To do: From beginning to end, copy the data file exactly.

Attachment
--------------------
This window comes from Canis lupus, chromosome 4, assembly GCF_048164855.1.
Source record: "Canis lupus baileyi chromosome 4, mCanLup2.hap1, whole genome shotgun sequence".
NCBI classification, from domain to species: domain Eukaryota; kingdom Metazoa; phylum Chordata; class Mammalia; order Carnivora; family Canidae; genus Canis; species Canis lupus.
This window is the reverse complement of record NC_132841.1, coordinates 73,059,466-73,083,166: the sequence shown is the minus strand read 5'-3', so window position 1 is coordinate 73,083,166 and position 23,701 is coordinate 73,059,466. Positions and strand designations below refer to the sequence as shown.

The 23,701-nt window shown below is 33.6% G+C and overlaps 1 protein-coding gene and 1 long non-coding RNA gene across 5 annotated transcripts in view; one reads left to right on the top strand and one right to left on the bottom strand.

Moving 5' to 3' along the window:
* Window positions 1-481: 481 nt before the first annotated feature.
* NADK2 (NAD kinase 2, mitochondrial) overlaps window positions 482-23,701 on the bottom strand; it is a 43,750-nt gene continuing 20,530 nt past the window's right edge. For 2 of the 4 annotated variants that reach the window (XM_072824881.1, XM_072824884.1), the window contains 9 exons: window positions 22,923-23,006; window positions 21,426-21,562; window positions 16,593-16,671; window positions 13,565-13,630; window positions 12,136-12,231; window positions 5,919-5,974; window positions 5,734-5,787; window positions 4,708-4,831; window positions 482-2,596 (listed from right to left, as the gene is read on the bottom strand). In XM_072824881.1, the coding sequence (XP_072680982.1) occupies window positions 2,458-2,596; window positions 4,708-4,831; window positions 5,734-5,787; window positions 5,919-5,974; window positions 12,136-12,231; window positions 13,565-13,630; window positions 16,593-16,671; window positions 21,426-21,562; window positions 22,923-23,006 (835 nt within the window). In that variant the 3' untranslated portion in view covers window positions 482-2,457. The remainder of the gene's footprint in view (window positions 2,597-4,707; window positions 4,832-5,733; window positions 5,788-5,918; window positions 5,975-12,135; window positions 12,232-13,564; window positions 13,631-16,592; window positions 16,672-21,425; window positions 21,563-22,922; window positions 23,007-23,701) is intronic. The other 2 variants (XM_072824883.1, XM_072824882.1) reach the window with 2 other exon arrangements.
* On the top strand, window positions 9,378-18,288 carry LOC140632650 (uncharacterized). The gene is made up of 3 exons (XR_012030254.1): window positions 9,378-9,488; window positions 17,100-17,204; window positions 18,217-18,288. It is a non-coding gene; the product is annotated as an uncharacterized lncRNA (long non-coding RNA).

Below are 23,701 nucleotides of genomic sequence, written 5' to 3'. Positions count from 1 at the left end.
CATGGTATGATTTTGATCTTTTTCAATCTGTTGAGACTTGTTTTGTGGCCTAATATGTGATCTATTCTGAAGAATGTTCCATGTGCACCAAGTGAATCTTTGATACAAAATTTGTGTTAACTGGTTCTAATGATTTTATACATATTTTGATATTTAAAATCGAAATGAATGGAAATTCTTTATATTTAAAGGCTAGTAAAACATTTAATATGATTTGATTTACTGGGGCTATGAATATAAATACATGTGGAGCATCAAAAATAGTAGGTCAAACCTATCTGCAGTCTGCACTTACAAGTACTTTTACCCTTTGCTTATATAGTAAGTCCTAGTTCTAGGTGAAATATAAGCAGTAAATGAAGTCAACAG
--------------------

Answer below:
This window comes from Canis lupus, chromosome 4, assembly GCF_048164855.1.
Source record: "Canis lupus baileyi chromosome 4, mCanLup2.hap1, whole genome shotgun sequence".
NCBI classification, from domain to species: domain Eukaryota; kingdom Metazoa; phylum Chordata; class Mammalia; order Carnivora; family Canidae; genus Canis; species Canis lupus.
This window is the reverse complement of record NC_132841.1, coordinates 73,059,466-73,083,166: the sequence shown is the minus strand read 5'-3', so window position 1 is coordinate 73,083,166 and position 23,701 is coordinate 73,059,466. Positions and strand designations below refer to the sequence as shown.

The 23,701-nt window shown below is 33.6% G+C and overlaps 1 protein-coding gene and 1 long non-coding RNA gene across 5 annotated transcripts in view; one reads left to right on the top strand and one right to left on the bottom strand.

Moving 5' to 3' along the window:
* Window positions 1-481: 481 nt before the first annotated feature.
* NADK2 (NAD kinase 2, mitochondrial) overlaps window positions 482-23,701 on the bottom strand; it is a 43,750-nt gene continuing 20,530 nt past the window's right edge. For 2 of the 4 annotated variants that reach the window (XM_072824881.1, XM_072824884.1), the window contains 9 exons: window positions 22,923-23,006; window positions 21,426-21,562; window positions 16,593-16,671; window positions 13,565-13,630; window positions 12,136-12,231; window positions 5,919-5,974; window positions 5,734-5,787; window positions 4,708-4,831; window positions 482-2,596 (listed from right to left, as the gene is read on the bottom strand). In XM_072824881.1, the coding sequence (XP_072680982.1) occupies window positions 2,458-2,596; window positions 4,708-4,831; window positions 5,734-5,787; window positions 5,919-5,974; window positions 12,136-12,231; window positions 13,565-13,630; window positions 16,593-16,671; window positions 21,426-21,562; window positions 22,923-23,006 (835 nt within the window). In that variant the 3' untranslated portion in view covers window positions 482-2,457. The remainder of the gene's footprint in view (window positions 2,597-4,707; window positions 4,832-5,733; window positions 5,788-5,918; window positions 5,975-12,135; window positions 12,232-13,564; window positions 13,631-16,592; window positions 16,672-21,425; window positions 21,563-22,922; window positions 23,007-23,701) is intronic. The other 2 variants (XM_072824883.1, XM_072824882.1) reach the window with 2 other exon arrangements.
* On the top strand, window positions 9,378-18,288 carry LOC140632650 (uncharacterized). The gene is made up of 3 exons (XR_012030254.1): window positions 9,378-9,488; window positions 17,100-17,204; window positions 18,217-18,288. It is a non-coding gene; the product is annotated as an uncharacterized lncRNA (long non-coding RNA).

Below are 23,701 nucleotides of genomic sequence, written 5' to 3'. Positions count from 1 at the left end.
CATGGTATGATTTTGATCTTTTTCAATCTGTTGAGACTTGTTTTGTGGCCTAATATGTGATCTATTCTGAAGAATGTTCCATGTGCACCAAGTGAATCTTTGATACAAAATTTGTGTTAACTGGTTCTAATGATTTTATACATATTTTGATATTTAAAATCGAAATGAATGGAAATTCTTTATATTTAAAGGCTAGTAAAACATTTAATATGATTTGATTTACTGGGGCTATGAATATAAATACATGTGGAGCATCAAAAATAGTAGGTCAAACCTATCTGCAGTCTGCACTTACAAGTACTTTTACCCTTTGCTTATATAGTAAGTCCTAGTTCTAGGTGAAATATAAGCAGTAAATGAAGTCAACAG